Stephanie and Alison mentioned that they had set up a ‘Digital Wednesday’ where every Wednesday afternoon a drop in session on a different aspect of digital literacy would be covered. I thought this was a really great idea and something I definitely would have used as a student if it had been available to me.

The parallel to this session was:
Using technology to enhance referencing support at Sheffield Hallam‘ presented by Alison Lahlafi and Karen Dolman.

They mentioned that technology was the key driver in looking at their current referencing system. Hallam used to have it’s own referencing system, a mix of Hallam-Harvard-SHU style, but due to this being an in-house style much of the referencing software that was out there ( Endnote, RefWorks, etc.) could not be used to help students with their referencing. Hallam then opted for APA referencing.  This allowed students to use the variety of referencing software that was available without struggling with a unique in-house referencing system which was not very adaptable.

It was interesting to hear from Alison and Karen that even though they had changed to APA this still presented problems. One particular problem was different referencing tools gave different results! Leading on from this the staff discovered not all staff marked referencing in the same way! It was absolutely excellent to hear that the library went out and gave guidance to staff for marking references and told them not to get hung up if a student had used a comma instead of a full stop or visa versa. I loved this! Mainly because as someone who used to always try ridiculously hard to get referencing right I would always mess up the punctuation somewhere some how or put a full stop or a comma in the wrong place. The librarians wanted staff to realise as long as things were referenced clearly, mostly consistently, that they really shouldn’t be worrying about the punctuation too much.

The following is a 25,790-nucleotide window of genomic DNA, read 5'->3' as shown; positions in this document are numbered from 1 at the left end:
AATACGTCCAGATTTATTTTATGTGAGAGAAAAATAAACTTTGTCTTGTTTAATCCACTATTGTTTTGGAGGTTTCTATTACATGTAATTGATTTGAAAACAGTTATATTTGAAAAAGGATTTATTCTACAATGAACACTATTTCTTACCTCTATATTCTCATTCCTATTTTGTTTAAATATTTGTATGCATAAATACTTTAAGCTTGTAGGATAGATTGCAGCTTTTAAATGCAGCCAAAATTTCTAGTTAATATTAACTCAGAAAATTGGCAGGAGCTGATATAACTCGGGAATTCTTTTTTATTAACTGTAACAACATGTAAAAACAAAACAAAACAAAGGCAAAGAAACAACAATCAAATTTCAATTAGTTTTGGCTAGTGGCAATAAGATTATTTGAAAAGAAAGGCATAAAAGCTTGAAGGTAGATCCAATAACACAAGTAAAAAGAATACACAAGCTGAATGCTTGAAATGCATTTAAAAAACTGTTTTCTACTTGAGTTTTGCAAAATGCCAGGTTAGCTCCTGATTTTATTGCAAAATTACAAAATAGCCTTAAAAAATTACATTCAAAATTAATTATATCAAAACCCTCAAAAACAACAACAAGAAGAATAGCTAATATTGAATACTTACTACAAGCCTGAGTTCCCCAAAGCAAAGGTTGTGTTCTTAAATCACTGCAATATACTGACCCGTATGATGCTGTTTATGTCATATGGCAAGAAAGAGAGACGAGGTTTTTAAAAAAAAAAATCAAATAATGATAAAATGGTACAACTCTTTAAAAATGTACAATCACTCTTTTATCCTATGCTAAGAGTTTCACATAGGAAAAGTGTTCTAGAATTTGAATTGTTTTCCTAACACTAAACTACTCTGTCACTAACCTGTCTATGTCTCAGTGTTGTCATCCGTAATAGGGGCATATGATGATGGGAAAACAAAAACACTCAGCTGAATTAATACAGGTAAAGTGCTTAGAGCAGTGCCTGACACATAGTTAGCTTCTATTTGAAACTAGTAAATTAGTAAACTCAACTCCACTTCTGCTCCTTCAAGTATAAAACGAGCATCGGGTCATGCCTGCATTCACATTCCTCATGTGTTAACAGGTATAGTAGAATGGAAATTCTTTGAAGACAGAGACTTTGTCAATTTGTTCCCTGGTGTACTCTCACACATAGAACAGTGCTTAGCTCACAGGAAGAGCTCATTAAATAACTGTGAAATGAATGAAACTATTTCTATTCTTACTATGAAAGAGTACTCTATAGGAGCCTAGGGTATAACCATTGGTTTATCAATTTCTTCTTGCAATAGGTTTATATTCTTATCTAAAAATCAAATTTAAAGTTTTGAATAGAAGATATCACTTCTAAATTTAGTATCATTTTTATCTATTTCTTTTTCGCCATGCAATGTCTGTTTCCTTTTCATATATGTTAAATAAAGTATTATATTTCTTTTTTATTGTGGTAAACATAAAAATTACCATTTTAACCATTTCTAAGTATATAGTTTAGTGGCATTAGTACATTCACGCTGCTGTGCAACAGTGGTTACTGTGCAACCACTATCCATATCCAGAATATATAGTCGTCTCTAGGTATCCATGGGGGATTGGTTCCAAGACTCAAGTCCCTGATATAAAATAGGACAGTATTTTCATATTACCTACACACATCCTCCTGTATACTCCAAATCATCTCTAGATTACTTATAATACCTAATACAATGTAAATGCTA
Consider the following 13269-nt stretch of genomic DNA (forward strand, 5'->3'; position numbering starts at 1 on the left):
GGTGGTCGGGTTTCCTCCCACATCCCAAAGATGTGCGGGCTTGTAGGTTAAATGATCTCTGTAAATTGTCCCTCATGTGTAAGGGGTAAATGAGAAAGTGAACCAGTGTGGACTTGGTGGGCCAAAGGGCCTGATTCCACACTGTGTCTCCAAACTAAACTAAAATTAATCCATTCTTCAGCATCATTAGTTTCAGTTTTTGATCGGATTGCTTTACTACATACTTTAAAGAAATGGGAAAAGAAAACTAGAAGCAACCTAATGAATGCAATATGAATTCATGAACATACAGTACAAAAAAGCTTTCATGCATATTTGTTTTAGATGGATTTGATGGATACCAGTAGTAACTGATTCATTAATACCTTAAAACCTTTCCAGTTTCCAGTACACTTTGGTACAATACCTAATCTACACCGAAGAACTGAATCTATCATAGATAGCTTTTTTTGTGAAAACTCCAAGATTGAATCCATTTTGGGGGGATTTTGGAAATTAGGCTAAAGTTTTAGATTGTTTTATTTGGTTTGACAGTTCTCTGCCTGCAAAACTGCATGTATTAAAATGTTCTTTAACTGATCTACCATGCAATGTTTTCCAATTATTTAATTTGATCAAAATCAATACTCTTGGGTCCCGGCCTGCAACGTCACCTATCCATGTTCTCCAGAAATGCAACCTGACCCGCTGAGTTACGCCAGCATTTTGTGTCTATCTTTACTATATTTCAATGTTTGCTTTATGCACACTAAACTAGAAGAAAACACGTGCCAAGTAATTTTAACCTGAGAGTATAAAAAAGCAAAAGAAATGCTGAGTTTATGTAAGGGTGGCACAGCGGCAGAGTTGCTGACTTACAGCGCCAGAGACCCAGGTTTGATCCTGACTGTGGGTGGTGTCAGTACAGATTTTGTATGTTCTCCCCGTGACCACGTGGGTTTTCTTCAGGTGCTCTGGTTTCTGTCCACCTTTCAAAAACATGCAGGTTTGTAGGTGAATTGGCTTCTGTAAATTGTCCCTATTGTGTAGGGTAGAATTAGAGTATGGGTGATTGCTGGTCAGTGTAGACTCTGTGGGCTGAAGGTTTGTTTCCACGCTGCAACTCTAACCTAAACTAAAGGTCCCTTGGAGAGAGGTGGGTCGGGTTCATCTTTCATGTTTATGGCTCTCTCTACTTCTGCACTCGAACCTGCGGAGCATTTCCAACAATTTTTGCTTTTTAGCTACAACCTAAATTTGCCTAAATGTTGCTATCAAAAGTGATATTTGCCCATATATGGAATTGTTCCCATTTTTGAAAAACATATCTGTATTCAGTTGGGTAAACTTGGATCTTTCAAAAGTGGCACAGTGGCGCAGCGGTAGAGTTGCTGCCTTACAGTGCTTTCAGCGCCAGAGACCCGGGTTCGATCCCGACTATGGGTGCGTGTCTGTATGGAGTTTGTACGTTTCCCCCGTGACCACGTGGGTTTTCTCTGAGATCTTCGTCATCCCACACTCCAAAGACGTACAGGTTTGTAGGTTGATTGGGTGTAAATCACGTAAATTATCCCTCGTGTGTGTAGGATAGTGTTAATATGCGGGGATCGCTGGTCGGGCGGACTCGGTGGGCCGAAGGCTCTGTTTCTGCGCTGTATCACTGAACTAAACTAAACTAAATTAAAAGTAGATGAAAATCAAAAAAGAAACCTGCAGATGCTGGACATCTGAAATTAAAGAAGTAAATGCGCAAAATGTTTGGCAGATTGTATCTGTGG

Alison and Karen also mentioned a really important point which was skills development for library staff also had to occur for all this information to keep being passed through the right channels. I’m not a ‘proper’ librarian yet and even though I’ve been a student I don’t feel like my referencing knowledge is anywhere near good enough to tell someone else how to do it. I found this session really helpful and interesting as I imagine this may be something I cover in my Masters. And if not at least I’m thinking about it now!